stand against (someone or something)

stand against (someone or something)

1. Literally, to lean against someone or something while standing. Please don't stand against that, it could topple over! We stood against one another back to back while we waited in line.
2. To oppose or defy someone or something. Hundreds of thousands of people flooded the streets to stand against the government's decision. Anyone in this country who stands against the viceroy risks their very life.
3. To compete against someone or something, especially for a political election. The popular district attorney announced his intention to stand against the incumbent mayor in the election this fall.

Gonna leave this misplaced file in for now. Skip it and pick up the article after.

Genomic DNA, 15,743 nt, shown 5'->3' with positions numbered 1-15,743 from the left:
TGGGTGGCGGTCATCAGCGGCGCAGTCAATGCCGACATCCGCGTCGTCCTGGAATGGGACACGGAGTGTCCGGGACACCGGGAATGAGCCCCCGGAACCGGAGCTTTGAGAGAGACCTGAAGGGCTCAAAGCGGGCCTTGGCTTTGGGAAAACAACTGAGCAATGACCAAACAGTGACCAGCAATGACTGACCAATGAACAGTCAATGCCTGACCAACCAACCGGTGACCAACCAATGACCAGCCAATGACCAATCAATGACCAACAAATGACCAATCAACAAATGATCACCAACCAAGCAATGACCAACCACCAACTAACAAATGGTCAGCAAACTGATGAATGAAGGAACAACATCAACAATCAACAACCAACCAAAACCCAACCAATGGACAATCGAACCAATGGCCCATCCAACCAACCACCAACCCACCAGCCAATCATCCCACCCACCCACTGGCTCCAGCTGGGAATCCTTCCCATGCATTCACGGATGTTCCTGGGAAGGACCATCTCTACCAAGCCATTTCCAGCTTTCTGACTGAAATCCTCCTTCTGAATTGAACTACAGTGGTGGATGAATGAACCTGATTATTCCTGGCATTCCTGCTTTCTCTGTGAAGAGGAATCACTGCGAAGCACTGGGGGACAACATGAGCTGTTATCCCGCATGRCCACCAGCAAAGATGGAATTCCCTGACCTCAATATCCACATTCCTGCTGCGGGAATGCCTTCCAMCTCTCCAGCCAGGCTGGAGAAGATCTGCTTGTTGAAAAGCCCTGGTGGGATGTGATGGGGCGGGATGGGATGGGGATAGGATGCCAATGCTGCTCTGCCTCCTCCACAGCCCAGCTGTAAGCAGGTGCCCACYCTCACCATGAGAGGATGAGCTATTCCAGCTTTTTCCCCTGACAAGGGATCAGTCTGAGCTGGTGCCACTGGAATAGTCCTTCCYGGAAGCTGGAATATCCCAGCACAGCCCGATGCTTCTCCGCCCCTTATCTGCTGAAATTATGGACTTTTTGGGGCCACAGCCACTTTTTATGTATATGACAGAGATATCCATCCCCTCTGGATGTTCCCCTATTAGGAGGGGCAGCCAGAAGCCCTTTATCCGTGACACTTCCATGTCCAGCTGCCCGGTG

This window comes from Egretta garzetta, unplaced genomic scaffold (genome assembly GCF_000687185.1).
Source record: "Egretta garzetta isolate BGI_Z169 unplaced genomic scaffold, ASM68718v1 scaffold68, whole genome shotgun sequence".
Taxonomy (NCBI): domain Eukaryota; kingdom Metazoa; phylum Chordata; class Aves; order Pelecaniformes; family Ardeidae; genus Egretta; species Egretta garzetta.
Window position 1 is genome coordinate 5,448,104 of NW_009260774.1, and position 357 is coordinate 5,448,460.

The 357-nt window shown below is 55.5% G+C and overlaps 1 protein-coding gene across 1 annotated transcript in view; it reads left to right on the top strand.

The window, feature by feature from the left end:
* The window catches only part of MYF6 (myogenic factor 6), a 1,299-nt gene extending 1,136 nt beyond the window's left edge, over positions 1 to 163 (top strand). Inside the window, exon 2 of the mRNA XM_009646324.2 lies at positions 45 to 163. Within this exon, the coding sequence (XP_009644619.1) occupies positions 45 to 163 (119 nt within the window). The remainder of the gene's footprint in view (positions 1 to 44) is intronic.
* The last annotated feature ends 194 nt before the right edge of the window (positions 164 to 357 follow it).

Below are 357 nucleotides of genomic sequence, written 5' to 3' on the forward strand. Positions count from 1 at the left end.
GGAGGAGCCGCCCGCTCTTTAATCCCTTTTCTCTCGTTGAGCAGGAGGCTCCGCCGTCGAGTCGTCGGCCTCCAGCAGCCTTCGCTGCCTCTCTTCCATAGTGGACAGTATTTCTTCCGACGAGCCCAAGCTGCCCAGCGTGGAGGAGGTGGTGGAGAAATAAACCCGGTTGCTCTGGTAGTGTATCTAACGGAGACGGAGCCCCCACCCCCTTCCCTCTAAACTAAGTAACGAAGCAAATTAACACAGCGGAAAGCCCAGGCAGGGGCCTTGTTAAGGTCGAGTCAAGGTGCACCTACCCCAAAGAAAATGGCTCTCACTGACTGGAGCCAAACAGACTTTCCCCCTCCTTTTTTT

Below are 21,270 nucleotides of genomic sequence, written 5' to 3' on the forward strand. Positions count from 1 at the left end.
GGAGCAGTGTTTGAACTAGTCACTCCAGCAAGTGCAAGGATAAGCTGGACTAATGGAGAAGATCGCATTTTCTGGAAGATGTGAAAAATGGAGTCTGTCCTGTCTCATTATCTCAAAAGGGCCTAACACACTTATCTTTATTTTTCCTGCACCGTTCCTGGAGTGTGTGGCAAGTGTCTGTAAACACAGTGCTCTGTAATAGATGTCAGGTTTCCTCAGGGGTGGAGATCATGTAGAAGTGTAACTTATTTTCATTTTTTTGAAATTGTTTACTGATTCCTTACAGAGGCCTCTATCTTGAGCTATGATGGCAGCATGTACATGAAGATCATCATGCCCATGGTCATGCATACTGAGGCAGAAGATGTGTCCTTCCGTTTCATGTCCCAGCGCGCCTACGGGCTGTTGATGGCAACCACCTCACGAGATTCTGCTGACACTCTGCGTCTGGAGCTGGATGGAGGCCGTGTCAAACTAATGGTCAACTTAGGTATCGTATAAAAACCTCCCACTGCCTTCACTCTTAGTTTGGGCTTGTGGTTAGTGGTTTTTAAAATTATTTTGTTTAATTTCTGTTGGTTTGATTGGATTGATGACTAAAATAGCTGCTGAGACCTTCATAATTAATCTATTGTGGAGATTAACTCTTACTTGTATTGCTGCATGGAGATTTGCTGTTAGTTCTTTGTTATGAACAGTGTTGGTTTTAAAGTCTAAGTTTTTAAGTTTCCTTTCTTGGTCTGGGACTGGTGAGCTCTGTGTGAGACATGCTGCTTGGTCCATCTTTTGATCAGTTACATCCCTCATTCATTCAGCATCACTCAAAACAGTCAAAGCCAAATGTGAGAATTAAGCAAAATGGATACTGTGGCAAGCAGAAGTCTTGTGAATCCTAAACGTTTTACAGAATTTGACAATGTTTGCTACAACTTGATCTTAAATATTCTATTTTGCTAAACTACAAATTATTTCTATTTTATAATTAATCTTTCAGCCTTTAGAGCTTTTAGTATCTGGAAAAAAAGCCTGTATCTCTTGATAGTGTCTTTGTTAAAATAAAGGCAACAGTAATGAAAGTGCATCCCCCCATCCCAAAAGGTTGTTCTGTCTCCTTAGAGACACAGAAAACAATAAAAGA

See also: stand
Farlex Dictionary of Idioms. © 2015 Farlex, Inc, all rights reserved.

stand against

v.
1. To stand next to or rest against something: He stood against the frame of the door.
2. To oppose something: Many of the students stood against the war.
3. To compete with someone in a race for elected office: She announced her intention to stand against the incumbent in the next election.
See also: stand
The American Heritage® Dictionary of Phrasal Verbs. Copyright © 2005 by Houghton Mifflin Harcourt Publishing Company. Published by Houghton Mifflin Harcourt Publishing Company. All rights reserved.
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